by Ryan McMaken
There is good reason to believe that the 2020 election was a repudiation of far-left social and economic policy in the United States. This interpretation at the very least has been taken to heart by many Democrats who lost seats in the US House and who now fear—with good reason—greater losses during the midterm 2022 elections. Many blame the factions who represent the most far-left elements within the party. Moreover, when we look at the US’s center-right party—i.e., the GOP—we find it made gains nationwide when both federal and state level offices are considered.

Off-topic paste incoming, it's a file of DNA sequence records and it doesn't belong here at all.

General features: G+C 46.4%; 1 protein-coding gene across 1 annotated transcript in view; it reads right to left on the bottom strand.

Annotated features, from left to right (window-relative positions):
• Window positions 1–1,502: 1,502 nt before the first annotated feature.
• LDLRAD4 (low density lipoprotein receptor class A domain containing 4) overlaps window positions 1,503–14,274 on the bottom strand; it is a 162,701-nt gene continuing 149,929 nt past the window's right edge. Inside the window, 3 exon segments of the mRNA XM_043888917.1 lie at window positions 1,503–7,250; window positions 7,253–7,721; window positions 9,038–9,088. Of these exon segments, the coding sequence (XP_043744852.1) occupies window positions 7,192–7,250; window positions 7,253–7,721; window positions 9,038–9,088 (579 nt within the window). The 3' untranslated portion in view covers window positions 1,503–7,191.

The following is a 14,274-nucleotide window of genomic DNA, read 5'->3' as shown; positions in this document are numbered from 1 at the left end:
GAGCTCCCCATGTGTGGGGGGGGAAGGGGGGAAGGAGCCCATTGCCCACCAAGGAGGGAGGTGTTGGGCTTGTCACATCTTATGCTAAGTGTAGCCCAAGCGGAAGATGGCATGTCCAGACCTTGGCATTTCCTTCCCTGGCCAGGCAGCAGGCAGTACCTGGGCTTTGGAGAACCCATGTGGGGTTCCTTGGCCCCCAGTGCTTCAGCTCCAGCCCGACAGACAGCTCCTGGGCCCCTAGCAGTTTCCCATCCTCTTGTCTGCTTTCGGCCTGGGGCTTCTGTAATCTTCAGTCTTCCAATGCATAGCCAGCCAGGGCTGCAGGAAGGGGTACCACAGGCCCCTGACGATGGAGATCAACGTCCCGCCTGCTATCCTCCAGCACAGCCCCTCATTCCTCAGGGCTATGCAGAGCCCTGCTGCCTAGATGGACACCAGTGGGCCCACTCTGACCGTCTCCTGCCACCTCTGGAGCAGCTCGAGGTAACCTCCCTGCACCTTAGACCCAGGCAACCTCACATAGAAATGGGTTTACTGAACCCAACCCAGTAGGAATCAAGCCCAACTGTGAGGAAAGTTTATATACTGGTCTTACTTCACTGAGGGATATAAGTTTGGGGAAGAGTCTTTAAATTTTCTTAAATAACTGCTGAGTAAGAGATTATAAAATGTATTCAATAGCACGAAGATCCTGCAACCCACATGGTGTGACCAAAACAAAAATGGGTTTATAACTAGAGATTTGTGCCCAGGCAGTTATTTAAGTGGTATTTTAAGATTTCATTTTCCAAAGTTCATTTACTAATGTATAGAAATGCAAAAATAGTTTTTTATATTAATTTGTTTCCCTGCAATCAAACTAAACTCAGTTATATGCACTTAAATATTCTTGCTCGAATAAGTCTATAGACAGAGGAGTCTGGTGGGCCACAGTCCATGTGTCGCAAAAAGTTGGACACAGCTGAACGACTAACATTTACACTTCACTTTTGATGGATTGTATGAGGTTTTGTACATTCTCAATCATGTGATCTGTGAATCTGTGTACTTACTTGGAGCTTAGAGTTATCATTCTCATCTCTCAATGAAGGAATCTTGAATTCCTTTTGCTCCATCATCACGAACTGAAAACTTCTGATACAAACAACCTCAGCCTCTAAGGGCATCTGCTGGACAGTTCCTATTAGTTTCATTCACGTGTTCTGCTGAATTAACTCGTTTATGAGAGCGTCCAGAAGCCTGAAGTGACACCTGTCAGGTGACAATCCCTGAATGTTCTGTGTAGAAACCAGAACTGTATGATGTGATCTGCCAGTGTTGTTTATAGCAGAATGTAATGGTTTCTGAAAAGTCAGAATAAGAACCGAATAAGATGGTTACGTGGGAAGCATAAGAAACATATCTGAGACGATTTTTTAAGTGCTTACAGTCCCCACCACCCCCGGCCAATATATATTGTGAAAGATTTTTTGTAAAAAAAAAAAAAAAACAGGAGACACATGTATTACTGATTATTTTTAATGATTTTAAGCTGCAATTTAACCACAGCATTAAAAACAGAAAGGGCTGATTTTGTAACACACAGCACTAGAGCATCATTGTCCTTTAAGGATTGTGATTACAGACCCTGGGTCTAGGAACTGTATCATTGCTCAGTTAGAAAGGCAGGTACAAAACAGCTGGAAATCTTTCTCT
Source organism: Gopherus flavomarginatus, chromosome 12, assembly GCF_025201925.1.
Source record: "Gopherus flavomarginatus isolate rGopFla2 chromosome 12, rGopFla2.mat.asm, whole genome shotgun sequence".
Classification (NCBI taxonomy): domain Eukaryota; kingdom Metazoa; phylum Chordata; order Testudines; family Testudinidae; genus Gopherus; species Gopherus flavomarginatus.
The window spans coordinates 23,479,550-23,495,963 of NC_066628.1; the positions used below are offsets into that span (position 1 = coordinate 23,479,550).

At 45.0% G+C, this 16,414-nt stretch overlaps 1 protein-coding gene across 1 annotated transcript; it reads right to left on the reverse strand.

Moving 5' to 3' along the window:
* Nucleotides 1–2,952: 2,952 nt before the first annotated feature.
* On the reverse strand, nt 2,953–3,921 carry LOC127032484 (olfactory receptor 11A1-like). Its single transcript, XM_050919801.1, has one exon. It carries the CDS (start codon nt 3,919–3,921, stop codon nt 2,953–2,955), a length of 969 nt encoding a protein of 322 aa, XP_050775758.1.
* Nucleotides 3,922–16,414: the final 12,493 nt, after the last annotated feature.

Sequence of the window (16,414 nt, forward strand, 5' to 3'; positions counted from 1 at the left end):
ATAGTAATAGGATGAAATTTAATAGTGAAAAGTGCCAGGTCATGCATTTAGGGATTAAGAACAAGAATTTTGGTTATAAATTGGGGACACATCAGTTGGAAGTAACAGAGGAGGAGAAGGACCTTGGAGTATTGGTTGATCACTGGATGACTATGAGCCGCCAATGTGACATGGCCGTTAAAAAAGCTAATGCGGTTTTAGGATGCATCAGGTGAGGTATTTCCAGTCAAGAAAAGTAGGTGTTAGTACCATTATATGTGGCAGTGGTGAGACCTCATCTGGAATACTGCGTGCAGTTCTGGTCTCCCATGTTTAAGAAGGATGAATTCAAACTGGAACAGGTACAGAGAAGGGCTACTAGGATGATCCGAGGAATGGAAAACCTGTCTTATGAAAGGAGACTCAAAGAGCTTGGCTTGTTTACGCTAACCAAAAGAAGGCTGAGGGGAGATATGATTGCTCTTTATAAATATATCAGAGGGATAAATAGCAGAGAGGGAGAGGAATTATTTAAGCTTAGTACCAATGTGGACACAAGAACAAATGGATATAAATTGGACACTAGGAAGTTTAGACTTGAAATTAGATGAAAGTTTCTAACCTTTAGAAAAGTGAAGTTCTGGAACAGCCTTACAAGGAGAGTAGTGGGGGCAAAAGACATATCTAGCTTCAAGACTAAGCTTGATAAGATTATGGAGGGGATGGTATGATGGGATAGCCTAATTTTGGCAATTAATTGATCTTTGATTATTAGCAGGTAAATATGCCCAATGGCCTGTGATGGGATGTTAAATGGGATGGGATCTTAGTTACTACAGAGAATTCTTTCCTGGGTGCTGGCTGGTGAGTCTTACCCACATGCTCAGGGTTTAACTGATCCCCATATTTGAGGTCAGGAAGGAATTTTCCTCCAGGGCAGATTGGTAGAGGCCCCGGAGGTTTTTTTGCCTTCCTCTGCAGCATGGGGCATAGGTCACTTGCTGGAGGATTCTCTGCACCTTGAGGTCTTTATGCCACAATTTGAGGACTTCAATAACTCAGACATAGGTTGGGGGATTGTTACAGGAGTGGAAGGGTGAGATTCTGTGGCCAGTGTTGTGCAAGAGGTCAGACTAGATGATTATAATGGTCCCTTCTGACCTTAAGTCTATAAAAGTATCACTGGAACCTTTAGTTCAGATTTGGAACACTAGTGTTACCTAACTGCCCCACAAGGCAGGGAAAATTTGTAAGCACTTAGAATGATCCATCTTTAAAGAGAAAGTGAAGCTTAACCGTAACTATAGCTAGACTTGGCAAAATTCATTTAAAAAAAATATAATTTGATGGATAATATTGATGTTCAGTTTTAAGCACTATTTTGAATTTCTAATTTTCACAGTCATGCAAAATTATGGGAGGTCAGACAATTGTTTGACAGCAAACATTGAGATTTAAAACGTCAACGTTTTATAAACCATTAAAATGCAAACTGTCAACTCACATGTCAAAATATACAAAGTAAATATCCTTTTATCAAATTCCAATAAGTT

What is less clear, however is whether or not the usual center-left elements of the American political scene have been repudiated at all. One would be very hard pressed to make the case that this election illustrated any widespread appetite among Americans to embrace an agenda of lower government spending, cuts to social welfare, or restrained monetary policy. Although the media likes to portray Trump as a right-wing troglodyte, the fact is Trump in 2020 did not run on a platform of overturning to any significant extent any of the left’s victories solidified during the Obama years, including new gay marriage provisions, Obamacare, or increased social spending. Indeed, Trump increased government spending to unprecedented levels, imposed new gun controls, and did little to rein in a CDC bent on destroying the economic well-being of countless American families.